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The study "A comparison of fuel use between a low cost, improved wood stove and traditional three-stone stove in rural Kenya" uses Kitchen Performance Tests (KPT) to evaluate reductions in fuel emissions through the adoption of rocket mud stoves. This is a method that hasn’t been used very frequently, as most studies have focused on Water Boiling Tests (WBT) and Controlled Cooking Tests (CCT), which are easier and cheaper to conduct. The KPT is unique in the sense that it evaluates the effect of improved stoves in real-world conditions, in real locations by real users.
It assesses the fuel consumption performance of Rocket Mud Stoves (RMS), as promoted by GIZ in Kenya. It does this by assessing the effect of an introduction both cross-sectionally (between nearby households with and without RMS) as well as longitudinally (before and after the installation of a RMS). The authors chose to conduct both studies in order to gain more robust results, overcoming the limitations of each approach.
A total number of 300 households participated, of which 150 already owned a Rocket Mud Stove and the other 150 used three-stone fires. In the end, 145 Kitchen Performance Tests (of which 61 used RMS) were included in the cross-sectional study, and a total of 37 data sets were obtained for the before-after study.
KPT Kenya Sample Selection
Statistical analysis was done with an OLS regression, allowing for adjustment according to all potentially related variables (such as the age of the cook, socio-economic status, education level, and others) so that results really show the relationship between fuel consumption and using a RMS.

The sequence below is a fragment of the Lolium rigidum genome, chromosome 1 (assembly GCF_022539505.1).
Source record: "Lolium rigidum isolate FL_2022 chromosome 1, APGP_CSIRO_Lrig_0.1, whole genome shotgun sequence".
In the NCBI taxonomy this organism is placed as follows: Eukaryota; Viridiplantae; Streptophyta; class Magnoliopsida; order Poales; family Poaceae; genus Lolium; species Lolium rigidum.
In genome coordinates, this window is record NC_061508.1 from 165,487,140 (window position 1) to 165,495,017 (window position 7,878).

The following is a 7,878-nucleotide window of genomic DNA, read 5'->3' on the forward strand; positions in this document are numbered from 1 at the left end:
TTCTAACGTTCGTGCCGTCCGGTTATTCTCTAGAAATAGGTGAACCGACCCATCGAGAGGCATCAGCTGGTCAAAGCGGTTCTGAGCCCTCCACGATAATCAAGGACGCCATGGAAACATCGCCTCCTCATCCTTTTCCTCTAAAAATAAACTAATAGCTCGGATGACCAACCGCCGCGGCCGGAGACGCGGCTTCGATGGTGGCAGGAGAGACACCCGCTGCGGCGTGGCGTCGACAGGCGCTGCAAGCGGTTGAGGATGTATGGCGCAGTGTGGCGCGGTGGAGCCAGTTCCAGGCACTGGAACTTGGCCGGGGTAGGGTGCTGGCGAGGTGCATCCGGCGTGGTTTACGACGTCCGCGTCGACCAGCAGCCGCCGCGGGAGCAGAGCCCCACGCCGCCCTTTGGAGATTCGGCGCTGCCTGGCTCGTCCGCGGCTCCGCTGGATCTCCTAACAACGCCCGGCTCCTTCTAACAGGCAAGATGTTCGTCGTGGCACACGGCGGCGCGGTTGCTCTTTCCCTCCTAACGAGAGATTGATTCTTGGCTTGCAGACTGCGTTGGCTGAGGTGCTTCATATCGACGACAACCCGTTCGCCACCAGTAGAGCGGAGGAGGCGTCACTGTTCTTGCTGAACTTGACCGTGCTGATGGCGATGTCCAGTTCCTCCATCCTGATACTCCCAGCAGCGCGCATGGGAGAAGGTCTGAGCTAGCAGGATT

The cross-sectional analysis shows that fuel reductions for RMS users were significant both in the adjusted and unadjusted models. The initial, non-adjusted result was a reduction of 1.3 kg/day in fuel use, from 6.7 kg/day to 5.4 kg/day.
As fuel use was shown to increase with age and socio-economic status, and both were higher in the RMS group, adjusting for them led to a higher decrease in fuel use. After adjusting for the longer cooking times in the RMS group and other variables, final results then showed a significant reduction of 1.6 kg/d in fuel use for those households using a Rocket Mud Stove.
The longitudinal analysis shows an unadjusted reduction in fuel consumption of 1.9 kg/d, after all variables were accounted for the reduction is statistically significant at 2.2 kg/d. Other interesting results include an increase in cooking times and fuel moisture content after the introduction of RMS.
Both types of test show a significant reduction of fuel consumption through the use of Rocket Mud Stoves. The difference in reductions may be due to the fact that user behavior has such a large impact on fuel use – especially older cooks use a lot less fuel. Families with a higher socio-economic status usually use more, and of a higher quality. The study partly accounted for this, but these factors may still have played a role.
The findings have important implications for policy, especially when the policy aim is to relieve the burden of firewood collection or environmental concerns. Cooks are often most concerned with the former, but the 2 kg/d fuel use reduction per household that was estimated translates to 40,000 kg/d per day for Karemo Division, or 14.6 million tons of biomass saved annually. Health effects and pollutant emissions need to be examined more closely, on whether or not the introduction of improved cookstoves has positive implications here.
This article gives a summary of the following paper:
Caroline A. Ochieng , Cathryn Tonne, Sotiris Vardoulakis A comparison of fuel use between a low cost, improved wood stove and traditional three-stone stove in rural Kenya. Biomass and Bioenergy Volume 58 (2013) p.258-266